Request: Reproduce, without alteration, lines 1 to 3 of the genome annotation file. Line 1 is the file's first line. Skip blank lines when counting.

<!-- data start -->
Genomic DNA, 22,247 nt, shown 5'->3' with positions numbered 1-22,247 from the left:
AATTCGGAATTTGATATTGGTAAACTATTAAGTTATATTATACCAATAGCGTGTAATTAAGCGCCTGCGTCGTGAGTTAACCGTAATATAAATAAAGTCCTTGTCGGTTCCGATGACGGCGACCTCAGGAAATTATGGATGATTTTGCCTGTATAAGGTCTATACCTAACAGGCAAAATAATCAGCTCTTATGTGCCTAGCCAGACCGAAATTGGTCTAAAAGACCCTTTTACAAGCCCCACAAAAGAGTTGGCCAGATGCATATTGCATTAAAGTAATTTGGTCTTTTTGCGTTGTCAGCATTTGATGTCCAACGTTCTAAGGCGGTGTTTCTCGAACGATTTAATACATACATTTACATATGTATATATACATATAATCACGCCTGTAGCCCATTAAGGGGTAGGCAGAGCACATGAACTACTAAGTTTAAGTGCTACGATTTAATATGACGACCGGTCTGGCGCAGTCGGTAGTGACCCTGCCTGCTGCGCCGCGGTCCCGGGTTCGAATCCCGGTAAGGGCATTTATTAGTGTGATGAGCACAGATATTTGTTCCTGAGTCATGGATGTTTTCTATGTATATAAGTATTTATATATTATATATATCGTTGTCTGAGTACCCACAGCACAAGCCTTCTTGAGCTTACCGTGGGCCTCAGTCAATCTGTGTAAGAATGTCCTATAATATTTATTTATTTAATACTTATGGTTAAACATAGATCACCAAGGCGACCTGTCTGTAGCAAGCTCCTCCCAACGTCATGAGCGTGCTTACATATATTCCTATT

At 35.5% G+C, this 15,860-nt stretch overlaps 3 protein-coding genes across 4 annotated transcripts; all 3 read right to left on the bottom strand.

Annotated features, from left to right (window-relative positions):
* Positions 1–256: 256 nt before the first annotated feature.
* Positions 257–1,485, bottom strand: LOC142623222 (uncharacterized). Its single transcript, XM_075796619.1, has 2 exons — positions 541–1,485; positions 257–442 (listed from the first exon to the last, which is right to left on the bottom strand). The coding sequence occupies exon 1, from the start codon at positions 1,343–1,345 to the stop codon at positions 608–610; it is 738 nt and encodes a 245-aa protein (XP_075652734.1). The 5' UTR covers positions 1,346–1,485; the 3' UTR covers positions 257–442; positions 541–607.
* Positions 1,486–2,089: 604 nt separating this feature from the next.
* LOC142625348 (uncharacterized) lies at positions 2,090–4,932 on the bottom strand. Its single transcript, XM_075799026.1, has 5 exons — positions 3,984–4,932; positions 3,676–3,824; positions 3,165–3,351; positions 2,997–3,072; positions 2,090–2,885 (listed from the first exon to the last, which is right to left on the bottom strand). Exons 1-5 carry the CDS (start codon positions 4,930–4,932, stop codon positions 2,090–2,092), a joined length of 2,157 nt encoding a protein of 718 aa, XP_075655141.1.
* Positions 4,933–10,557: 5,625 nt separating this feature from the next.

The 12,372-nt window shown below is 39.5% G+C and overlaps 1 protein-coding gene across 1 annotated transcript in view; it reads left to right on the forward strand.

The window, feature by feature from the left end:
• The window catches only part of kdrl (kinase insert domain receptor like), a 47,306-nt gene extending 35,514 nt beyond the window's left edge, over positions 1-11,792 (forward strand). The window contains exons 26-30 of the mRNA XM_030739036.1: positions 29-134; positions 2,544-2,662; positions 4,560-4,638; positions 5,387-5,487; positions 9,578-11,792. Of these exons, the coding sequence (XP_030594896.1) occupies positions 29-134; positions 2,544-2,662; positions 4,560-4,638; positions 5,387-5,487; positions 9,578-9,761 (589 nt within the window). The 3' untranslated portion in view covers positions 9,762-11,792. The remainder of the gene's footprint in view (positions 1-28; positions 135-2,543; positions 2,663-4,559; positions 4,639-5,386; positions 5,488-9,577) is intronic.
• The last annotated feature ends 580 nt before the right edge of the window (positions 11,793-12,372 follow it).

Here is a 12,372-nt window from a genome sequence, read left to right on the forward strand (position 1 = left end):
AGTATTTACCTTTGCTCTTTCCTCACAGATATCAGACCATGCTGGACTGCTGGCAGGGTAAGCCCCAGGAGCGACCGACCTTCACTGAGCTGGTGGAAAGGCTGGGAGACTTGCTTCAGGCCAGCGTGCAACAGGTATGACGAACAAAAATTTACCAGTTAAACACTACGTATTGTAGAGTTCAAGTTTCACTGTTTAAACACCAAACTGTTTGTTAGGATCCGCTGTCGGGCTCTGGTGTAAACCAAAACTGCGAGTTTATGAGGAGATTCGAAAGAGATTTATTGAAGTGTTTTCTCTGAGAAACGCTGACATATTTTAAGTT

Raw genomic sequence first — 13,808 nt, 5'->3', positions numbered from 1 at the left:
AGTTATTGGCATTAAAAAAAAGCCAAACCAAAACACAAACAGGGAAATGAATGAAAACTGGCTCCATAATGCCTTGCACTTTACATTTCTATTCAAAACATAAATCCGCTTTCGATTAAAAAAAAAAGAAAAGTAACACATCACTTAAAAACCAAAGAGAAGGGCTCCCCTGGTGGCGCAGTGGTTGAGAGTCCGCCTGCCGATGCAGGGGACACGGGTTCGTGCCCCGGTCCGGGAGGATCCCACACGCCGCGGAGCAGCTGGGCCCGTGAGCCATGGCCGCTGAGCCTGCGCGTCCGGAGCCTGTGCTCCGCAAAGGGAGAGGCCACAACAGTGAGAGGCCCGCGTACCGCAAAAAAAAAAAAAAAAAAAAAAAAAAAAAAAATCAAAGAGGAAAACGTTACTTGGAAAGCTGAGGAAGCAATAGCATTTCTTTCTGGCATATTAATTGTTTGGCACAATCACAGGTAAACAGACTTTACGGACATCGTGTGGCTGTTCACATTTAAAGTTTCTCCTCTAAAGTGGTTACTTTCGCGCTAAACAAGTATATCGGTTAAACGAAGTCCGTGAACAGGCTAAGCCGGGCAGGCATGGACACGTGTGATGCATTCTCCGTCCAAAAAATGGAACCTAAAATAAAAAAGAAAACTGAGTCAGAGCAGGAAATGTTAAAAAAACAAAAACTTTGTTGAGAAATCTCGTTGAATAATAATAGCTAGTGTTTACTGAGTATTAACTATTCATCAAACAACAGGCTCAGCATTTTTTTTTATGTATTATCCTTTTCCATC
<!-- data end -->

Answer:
Genomic DNA, 22,247 nt, shown 5'->3' with positions numbered 1-22,247 from the left:
AATTCGGAATTTGATATTGGTAAACTATTAAGTTATATTATACCAATAGCGTGTAATTAAGCGCCTGCGTCGTGAGTTAACCGTAATATAAATAAAGTCCTTGTCGGTTCCGATGACGGCGACCTCAGGAAATTATGGATGATTTTGCCTGTATAAGGTCTATACCTAACAGGCAAAATAATCAGCTCTTATGTGCCTAGCCAGACCGAAATTGGTCTAAAAGACCCTTTTACAAGCCCCACAAAAGAGTTGGCCAGATGCATATTGCATTAAAGTAATTTGGTCTTTTTGCGTTGTCAGCATTTGATGTCCAACGTTCTAAGGCGGTGTTTCTCGAACGATTTAATACATACATTTACATATGTATATATACATATAATCACGCCTGTAGCCCATTAAGGGGTAGGCAGAGCACATGAACTACTAAGTTTAAGTGCTACGATTTAATATGACGACCGGTCTGGCGCAGTCGGTAGTGACCCTGCCTGCTGCGCCGCGGTCCCGGGTTCGAATCCCGGTAAGGGCATTTATTAGTGTGATGAGCACAGATATTTGTTCCTGAGTCATGGATGTTTTCTATGTATATAAGTATTTATATATTATATATATCGTTGTCTGAGTACCCACAGCACAAGCCTTCTTGAGCTTACCGTGGGCCTCAGTCAATCTGTGTAAGAATGTCCTATAATATTTATTTATTTAATACTTATGGTTAAACATAGATCACCAAGGCGACCTGTCTGTAGCAAGCTCCTCCCAACGTCATGAGCGTGCTTACATATATTCCTATT

At 35.5% G+C, this 15,860-nt stretch overlaps 3 protein-coding genes across 4 annotated transcripts; all 3 read right to left on the bottom strand.